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Diplomacy in Action

U.S. Relations With South Korea


Bureau of East Asian and Pacific Affairs
Fact Sheet
January 31, 2014

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More information about South Korea is available on the South Korea Page and from other Department of State publications and other sources listed at the end of this fact sheet.

U.S.-SOUTH KOREA RELATIONS

The United States and Korea’s Joseon Dynasty established diplomatic relations under the 1882 Treaty of Peace, Amity, Commerce, and Navigation, and the first U.S. diplomatic envoy arrived in Korea in 1883. U.S.-Korea relations continued until 1905, when Japan assumed direction over Korean foreign affairs. In 1910, Japan began a 35-year period of colonial rule over Korea. Following Japan's surrender in 1945, at the end of World War II, the Korean Peninsula was divided at the 38th parallel into two occupation zones, with the United States in the South and the Soviet Union in the North. Initial hopes for a unified, independent Korea were not realized, and in 1948 two separate nations were established -- the Republic of Korea (ROK) in the South, and the Democratic People's Republic of Korea (DPRK) in the North. In 1949, the United States established diplomatic relations with South Korea.

On June 25, 1950, North Korean forces invaded South Korea. Led by the United States, a United Nations coalition of 16 countries undertook the defense of South Korea. Following China's entry into the war on behalf of North Korea later that year, a stalemate ensued for the final two years of the conflict until an armistice was concluded on July 27, 1953. A peace treaty has never been signed. In 1953, at the conclusion of the Korean War, the United States and the Republic of Korea signed a Mutual Defense Treaty, the foundation of a comprehensive alliance that endures today.

In the decades after the war, South Korea experienced political turmoil under autocratic leadership, but developed a vocal civil society that led to strong protests against authoritarian rule. Pro-democracy activities intensified in the 1980s and South Korea began the transition to what is now a vibrant, democratic system. U.S.-South Korea ties are based on common values of democracy, human rights, and the rule of law.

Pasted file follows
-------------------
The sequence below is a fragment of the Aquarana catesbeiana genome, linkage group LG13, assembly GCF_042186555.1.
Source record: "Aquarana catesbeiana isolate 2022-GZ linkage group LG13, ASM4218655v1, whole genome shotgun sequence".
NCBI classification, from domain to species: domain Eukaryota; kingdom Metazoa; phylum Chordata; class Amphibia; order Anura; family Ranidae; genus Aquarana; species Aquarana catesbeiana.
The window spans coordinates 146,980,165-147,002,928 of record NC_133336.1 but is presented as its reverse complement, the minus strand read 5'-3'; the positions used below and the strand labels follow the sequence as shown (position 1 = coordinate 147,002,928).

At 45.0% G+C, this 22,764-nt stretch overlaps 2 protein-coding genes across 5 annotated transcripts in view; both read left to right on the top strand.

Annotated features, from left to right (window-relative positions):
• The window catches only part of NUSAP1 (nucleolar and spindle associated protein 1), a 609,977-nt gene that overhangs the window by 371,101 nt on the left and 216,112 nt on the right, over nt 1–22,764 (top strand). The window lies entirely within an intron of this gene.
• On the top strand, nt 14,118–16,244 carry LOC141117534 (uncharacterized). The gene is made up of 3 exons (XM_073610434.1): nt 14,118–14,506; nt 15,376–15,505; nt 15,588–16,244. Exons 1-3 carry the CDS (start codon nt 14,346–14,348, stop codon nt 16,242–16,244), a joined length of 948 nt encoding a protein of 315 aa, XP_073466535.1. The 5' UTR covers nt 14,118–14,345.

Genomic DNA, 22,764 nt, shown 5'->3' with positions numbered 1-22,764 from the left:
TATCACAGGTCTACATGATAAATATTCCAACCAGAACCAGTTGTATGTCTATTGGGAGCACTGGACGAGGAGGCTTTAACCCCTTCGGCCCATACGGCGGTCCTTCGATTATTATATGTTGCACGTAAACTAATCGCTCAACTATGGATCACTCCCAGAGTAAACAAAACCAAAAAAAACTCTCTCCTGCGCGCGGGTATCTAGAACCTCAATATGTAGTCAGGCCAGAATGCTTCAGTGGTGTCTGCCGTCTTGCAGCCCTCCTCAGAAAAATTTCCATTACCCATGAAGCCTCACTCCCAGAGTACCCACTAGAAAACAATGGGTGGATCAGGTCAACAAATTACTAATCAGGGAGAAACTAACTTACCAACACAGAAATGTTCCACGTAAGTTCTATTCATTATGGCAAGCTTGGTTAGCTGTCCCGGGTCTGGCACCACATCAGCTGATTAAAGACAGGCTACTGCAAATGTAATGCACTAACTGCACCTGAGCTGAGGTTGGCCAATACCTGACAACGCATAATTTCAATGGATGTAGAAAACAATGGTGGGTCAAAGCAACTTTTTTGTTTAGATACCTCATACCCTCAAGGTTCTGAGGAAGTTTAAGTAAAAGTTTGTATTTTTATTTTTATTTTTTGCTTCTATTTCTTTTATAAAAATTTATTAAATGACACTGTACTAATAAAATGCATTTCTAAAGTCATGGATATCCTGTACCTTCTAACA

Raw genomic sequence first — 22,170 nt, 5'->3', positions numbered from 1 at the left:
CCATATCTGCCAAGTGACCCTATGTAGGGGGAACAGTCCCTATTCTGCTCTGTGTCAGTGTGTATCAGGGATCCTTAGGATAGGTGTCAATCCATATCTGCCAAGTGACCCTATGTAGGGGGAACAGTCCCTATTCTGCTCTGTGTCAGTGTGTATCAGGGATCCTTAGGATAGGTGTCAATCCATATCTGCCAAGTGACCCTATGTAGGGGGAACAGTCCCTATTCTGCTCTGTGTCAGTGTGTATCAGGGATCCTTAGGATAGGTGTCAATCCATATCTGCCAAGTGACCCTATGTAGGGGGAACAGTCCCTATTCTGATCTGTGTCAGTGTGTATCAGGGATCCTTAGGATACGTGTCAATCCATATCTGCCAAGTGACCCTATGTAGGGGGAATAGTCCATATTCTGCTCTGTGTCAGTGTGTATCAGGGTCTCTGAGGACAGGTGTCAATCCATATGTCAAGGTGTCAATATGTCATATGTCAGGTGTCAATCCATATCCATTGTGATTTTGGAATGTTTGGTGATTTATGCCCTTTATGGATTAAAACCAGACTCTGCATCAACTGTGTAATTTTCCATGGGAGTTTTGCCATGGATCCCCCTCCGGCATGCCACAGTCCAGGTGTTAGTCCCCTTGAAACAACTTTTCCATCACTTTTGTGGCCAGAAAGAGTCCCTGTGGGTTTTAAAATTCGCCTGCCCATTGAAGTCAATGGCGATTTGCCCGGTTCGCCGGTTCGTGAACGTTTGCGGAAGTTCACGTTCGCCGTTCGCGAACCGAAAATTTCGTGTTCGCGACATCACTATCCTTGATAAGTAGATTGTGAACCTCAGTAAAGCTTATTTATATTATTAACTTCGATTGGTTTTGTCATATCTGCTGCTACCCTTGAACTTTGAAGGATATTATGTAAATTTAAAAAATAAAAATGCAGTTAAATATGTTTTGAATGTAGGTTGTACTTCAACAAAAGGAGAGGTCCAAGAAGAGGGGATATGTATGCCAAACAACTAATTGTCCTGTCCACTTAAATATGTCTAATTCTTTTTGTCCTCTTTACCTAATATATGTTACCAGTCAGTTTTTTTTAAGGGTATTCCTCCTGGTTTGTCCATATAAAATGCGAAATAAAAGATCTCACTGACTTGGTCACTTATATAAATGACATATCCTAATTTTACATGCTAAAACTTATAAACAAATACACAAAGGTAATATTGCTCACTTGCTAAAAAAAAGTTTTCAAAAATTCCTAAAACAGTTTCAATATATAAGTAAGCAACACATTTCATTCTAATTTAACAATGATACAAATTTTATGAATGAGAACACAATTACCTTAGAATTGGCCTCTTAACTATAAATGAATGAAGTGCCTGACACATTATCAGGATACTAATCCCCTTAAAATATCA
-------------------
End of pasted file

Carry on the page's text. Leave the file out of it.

The United States and South Korea share a long history of friendship and cooperation based on common values and interests. The two countries work together to combat regional and global threats and to strengthen their economies. The United States has maintained Army, Air Force, Navy, and Marine personnel in South Korea in support of its commitment under the U.S.-R.O.K. Mutual Defense Treaty to help South Korea defend itself against external aggression. In 2013, the two countries celebrated the 60th anniversary of the U.S.-South Korea alliance. A Combined Forces Command coordinates operations between U.S. units and South Korean armed forces. The United States and South Korea coordinate closely on the North Korean nuclear issue and the denuclearization of the Korean Peninsula. As South Korea's economy has developed (Korea joined the OECD in 1996), trade and investment ties have become an increasingly important aspect of the U.S.-South Korea relationship.

In recent years, the U.S.-South Korea alliance has expanded into a deep, comprehensive global partnership, and South Korea’s role as a regional and global leader continues to grow. South Korea hosted the 2010 G-20 Summit, the 2011 Fourth High-Level Forum on Aid Effectiveness, the 2012 Nuclear Security Summit, and the 2013 Seoul Conference on Cyberspace. South Korea is a committed member of various international nonproliferation regimes, including the Proliferation Security Initiative (PSI) and the Global Initiative to Combat Nuclear Terrorism (GICNT). The United States and South Korea are also expanding cooperation on development assistance and aid.